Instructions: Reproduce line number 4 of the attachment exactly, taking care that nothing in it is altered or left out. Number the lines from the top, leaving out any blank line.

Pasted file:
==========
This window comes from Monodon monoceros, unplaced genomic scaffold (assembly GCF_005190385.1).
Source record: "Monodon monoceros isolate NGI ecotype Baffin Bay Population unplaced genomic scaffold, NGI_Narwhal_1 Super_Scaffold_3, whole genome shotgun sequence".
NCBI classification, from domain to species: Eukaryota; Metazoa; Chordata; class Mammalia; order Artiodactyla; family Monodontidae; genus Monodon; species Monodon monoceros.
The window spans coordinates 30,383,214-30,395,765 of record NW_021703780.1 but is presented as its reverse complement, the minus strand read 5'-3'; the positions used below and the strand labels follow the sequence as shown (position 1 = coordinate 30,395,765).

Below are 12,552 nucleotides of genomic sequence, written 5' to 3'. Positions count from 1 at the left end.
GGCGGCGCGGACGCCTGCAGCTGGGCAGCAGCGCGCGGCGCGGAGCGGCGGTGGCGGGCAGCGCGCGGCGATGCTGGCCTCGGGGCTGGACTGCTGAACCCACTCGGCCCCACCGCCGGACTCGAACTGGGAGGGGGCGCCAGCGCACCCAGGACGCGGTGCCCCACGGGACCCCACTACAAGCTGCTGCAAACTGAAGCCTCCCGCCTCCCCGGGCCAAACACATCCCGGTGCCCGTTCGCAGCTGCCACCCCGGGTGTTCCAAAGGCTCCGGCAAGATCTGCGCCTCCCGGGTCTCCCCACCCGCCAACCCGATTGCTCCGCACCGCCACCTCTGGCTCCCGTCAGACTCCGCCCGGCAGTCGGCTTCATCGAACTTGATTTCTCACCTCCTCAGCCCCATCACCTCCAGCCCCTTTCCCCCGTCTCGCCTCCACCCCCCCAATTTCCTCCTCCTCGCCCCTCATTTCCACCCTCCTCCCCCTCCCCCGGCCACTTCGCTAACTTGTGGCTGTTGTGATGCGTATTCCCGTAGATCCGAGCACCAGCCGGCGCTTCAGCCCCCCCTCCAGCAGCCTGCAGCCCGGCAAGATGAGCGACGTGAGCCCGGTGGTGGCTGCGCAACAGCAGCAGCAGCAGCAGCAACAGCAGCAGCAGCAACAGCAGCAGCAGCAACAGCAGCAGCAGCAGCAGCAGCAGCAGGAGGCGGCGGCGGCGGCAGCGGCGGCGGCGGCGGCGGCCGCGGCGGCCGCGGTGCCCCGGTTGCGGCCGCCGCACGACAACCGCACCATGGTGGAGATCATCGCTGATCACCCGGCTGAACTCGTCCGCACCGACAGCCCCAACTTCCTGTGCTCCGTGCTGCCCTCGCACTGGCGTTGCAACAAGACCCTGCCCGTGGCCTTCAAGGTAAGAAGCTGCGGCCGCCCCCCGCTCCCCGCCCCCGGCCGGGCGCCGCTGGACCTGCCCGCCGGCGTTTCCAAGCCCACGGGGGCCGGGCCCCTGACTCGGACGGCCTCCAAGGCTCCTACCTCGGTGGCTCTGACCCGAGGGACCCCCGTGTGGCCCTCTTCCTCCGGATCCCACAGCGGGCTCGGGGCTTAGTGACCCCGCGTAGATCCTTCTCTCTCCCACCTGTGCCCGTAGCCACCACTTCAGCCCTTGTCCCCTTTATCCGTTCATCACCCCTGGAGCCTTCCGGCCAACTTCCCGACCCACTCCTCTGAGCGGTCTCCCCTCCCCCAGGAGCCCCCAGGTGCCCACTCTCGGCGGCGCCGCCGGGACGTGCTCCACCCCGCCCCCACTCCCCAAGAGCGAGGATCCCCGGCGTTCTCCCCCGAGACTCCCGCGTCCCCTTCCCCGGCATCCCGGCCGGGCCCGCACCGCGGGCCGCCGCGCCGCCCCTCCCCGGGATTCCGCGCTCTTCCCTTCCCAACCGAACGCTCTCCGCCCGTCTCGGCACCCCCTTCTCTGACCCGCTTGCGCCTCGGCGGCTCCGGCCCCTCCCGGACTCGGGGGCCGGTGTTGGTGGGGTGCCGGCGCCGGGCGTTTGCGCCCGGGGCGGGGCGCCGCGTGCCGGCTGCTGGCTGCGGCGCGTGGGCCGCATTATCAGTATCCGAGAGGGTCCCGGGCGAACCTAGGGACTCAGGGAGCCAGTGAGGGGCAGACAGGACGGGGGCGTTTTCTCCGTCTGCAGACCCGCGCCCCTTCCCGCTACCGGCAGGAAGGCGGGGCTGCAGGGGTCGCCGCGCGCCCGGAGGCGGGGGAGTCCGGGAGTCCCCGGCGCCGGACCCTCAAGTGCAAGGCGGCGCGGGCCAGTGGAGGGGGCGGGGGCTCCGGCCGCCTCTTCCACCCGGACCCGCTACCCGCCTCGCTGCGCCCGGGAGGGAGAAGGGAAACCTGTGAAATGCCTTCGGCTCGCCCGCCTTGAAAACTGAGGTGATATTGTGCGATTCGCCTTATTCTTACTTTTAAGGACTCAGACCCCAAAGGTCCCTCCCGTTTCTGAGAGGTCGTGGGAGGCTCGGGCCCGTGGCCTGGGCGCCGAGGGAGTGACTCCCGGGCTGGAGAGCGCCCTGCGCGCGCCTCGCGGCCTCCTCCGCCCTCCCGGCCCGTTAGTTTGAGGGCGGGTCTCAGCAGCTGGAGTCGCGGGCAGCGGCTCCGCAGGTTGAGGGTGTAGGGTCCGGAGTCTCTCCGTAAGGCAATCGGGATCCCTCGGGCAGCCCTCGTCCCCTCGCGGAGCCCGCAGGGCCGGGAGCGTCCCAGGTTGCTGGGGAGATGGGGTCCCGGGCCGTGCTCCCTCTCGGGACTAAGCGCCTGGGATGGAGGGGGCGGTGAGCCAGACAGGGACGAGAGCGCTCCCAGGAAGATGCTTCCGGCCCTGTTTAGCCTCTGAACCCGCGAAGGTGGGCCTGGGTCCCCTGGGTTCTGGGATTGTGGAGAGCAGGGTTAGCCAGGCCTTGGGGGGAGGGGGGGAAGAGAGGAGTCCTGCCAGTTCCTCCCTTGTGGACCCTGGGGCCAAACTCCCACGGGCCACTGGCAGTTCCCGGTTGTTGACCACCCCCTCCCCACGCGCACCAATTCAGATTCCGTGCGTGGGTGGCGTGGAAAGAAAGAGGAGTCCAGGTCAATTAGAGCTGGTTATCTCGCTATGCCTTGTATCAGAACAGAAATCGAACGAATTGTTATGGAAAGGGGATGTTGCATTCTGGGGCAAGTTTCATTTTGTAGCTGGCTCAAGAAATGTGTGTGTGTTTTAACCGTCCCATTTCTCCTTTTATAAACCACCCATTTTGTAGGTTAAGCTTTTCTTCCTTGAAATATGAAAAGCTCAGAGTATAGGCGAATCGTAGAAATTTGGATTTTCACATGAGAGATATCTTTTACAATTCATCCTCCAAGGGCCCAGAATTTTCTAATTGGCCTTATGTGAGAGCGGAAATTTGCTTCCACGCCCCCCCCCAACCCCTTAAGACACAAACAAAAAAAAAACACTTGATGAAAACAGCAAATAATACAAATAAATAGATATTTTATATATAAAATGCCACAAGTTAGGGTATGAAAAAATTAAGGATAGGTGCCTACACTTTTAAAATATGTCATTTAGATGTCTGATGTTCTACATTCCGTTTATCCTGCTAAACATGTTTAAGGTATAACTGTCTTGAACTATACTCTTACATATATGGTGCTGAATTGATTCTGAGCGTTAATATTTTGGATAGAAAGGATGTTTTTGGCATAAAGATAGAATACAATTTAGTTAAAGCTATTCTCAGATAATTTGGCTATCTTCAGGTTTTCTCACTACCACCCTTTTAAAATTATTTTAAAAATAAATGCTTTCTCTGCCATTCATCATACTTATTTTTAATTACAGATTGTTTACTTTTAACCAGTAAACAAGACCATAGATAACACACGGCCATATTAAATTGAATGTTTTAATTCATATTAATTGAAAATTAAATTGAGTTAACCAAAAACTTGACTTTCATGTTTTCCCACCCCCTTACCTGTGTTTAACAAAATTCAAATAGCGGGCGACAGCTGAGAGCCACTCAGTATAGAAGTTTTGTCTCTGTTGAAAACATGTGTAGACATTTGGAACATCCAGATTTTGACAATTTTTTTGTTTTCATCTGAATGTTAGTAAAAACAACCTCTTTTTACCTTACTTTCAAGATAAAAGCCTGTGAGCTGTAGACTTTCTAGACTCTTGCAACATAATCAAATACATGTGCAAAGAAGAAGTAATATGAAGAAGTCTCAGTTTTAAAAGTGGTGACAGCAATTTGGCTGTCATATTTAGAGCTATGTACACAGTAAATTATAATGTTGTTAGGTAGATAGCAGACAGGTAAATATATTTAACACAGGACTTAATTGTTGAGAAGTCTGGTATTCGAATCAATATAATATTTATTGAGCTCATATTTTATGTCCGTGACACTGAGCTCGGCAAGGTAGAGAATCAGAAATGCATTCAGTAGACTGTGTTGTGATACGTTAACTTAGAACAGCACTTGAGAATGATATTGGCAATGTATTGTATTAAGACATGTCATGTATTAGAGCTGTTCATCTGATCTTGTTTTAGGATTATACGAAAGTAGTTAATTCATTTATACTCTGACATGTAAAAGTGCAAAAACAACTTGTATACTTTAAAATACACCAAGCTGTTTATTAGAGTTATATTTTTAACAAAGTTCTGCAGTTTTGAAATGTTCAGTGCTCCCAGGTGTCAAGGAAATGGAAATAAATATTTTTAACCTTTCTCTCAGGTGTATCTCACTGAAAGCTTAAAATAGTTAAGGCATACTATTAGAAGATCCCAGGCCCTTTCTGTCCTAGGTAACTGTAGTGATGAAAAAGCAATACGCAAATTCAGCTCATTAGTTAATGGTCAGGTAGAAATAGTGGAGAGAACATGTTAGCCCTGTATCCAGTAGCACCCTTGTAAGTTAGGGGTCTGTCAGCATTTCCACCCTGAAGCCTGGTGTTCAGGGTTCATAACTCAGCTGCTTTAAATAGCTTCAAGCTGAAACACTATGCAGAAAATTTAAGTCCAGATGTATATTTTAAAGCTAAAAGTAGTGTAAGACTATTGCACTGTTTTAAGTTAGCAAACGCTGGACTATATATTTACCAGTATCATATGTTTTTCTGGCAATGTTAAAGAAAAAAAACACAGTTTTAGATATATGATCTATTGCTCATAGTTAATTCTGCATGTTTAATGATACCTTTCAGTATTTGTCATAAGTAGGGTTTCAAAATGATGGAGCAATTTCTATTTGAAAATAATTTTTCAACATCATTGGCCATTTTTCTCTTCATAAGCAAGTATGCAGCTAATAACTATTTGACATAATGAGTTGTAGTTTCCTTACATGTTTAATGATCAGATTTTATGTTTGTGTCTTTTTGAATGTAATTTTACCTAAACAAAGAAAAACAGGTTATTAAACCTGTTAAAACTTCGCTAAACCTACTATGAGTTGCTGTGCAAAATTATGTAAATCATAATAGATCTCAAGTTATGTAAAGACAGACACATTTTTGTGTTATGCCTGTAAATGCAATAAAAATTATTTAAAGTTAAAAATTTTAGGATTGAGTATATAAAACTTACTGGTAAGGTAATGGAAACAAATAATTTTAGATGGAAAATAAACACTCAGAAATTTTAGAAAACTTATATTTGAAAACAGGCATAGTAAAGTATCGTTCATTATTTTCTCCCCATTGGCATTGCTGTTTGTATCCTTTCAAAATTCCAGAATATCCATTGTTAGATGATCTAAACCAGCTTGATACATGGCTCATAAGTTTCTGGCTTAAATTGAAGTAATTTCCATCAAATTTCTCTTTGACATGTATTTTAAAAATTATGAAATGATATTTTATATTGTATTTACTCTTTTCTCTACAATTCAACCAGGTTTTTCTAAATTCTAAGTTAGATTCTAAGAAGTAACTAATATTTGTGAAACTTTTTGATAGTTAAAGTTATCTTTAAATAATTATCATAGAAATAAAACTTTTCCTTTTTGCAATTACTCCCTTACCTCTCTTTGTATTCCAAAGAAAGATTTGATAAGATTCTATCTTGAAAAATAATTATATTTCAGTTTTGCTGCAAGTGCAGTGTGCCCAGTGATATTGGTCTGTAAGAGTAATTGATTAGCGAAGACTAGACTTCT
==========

The window spans coordinates 30,383,214-30,395,765 of record NW_021703780.1 but is presented as its reverse complement, the minus strand read 5'-3'; the positions used below and the strand labels follow the sequence as shown (position 1 = coordinate 30,395,765).